The simplicity of Karpach’s style gave Baev regular entry opportunities, he was able to smack down the double reaching hands and shoot under to take an outside single with relative ease.

Baev was able to use his absurd grip strength and drive to run through his knee-pull single and finish on the boundary, much like he did against Zhamalov.

The straight reaches of Karpach had gotten him in trouble, leading the Belorussian to keep his elbows flared, hoping to catch the arms of Baev. All it truly did, was give Baev a window to fake at the hands and dig his underhook, opening up the throw-by.

Current Pitt head coach and multiple time US World team member Keith Gavin actually has some excellent breakdowns on the underhook throw-by, arm drags, and other favorite David Baev tactics. Here’s a short one:

The underhook throw-by would become the tool that carried David Baev through this tournament. Given the speed of his level changes and how much he can do with a shallow outside single, opponents are hesitant to make a move after Baev establishes a tie. Swiftly digging his underhook, Baev pulls the trigger immediately, punching high and forward on the underhook, throwing his opponent forward toward their lead leg, leaving the trail leg behind for Baev to pick.

Literally spamming the throw-by, Baev broke down Karpach’s position and picked him off his feet. Once Karpach felt the match slipping away, he began to attack, opening up the front headlock control and reattacks of Baev, leading to an easy technical fall, 10-0.

1/8 Final


If I hadn’t mentioned it yet in this article, the brackets at the 2019 World Championship were drawn poorly. Often, those poor drawings lead to unbalanced brackets, with most of the talent ending up on one side while the home country’s wrestlers had an easier path to the finals.

That’s how you end up with a second round matchup between the tournament favorite and the only returning World medalist from 2018. A 2017 World champion, at that.


Iakobishvili is certainly credentialed, but his style is hard to get excited about. He’s the type of wrestler to wait until a couple of passivity calls are racked up, then take one or two committed attacks late to steal the match. It works well for him, but that style would never fly with David Baev.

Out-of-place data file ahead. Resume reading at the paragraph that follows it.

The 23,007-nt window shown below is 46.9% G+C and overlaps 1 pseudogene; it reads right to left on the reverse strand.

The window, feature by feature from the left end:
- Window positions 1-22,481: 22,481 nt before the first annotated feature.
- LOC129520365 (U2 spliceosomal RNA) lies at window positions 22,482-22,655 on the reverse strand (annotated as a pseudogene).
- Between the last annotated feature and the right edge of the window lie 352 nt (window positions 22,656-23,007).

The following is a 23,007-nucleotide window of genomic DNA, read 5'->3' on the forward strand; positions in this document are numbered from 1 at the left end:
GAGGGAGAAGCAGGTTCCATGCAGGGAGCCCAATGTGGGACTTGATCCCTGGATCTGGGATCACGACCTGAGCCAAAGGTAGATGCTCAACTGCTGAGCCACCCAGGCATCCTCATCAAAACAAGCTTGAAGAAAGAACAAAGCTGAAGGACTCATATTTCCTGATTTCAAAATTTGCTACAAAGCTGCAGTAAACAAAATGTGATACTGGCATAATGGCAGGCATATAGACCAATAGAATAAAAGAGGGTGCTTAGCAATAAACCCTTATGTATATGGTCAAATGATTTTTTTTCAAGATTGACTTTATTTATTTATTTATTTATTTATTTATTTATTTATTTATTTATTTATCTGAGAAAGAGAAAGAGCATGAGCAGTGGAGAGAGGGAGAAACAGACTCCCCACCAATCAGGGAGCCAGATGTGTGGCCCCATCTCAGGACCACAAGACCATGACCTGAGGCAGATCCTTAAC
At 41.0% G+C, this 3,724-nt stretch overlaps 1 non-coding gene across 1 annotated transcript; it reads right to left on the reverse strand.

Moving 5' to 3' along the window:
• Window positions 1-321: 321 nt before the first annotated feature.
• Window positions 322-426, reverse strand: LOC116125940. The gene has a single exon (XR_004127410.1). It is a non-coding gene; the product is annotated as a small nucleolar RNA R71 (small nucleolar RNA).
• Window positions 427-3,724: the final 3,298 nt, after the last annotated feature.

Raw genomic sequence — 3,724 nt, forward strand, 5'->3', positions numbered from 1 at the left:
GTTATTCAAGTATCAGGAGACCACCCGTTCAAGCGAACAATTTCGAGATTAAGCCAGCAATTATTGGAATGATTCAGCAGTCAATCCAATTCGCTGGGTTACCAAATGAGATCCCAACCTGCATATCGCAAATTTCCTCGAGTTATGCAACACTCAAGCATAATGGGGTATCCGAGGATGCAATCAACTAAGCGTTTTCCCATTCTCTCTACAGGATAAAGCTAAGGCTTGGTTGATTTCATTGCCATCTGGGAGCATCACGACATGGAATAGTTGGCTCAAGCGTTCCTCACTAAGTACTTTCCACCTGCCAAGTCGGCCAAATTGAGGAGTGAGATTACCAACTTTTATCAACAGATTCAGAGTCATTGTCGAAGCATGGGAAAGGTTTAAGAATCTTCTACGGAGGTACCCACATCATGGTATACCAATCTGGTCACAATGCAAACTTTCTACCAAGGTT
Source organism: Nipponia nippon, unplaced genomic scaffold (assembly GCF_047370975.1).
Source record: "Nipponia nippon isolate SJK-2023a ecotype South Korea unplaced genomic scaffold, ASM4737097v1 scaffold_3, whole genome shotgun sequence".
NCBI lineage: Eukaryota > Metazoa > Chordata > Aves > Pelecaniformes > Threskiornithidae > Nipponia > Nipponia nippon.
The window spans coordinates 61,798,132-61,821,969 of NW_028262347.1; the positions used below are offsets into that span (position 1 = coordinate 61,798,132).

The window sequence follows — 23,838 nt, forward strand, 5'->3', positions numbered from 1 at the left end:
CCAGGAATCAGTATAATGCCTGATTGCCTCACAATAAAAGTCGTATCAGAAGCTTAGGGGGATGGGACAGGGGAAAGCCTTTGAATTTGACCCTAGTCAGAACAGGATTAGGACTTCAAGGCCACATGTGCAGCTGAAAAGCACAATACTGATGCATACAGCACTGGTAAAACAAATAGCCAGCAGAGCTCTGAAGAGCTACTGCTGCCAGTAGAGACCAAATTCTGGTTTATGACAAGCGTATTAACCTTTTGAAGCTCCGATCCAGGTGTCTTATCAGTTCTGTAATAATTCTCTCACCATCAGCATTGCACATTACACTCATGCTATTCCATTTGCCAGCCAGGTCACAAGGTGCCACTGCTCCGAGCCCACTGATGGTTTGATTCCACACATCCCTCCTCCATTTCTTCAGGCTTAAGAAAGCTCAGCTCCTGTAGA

While much less willing to engage, Iakobishvili was not impervious to the agile chain attacks of the Young King.

Even when in a four-point stance with his head up, Baev was able to move forward, draw the hands up, snap them down to the mat, step outside and get to his knee pull single.

Instead of driving in with his other hand clothes-lining, Baev picked up and collected the leg of the fleeing Georgian, locking his hands through the crotch from rear standing as Iakobishvili planted and attempted to fight hands.

After steadying himself, Baev scooped the leg back out, shelved it, and shot back in for the remaining ankle.

Even when down on the scoreboard, Iakobishvili refused to open up, drawing enough passivity calls to get him placed in forced par terre. Baev showed off the depth of his game and gut wrenched Iakobishvili from a static starting positioning, an incredibly difficult task, especially for freestyle wrestlers.

The rest of the match was controlled from the same position Baev found his opening score from. Iakobishvili couldn’t change his habits on the fly, and Baev was able to threaten outside singles every time Iakobishvili dropped his level and put his hands on the mat.

When Iakobishvili was finally forced to take his own shots, Baev was there to shuck him by and angle for reattacks. When the clock expired, Baev had outdone himself, 7-0 against a recent World champion and back-to-back medalist.

1/4 Final

David BAEV (RUS) df. Ikhtiyor NAVRUZOV (UZB)


While it was ultimately fleeting and inconsequential, Navruzov’s big moment in this match does highlight a weakness in Baev’s game. For a wrestler with such a well-rounded and active style, this is essential intel.

While a bit past his prime, Navruzov is still a striking physical specimen, and while maintaining a purely defensive style, he was able to resist some of the traditional entries of David Baev.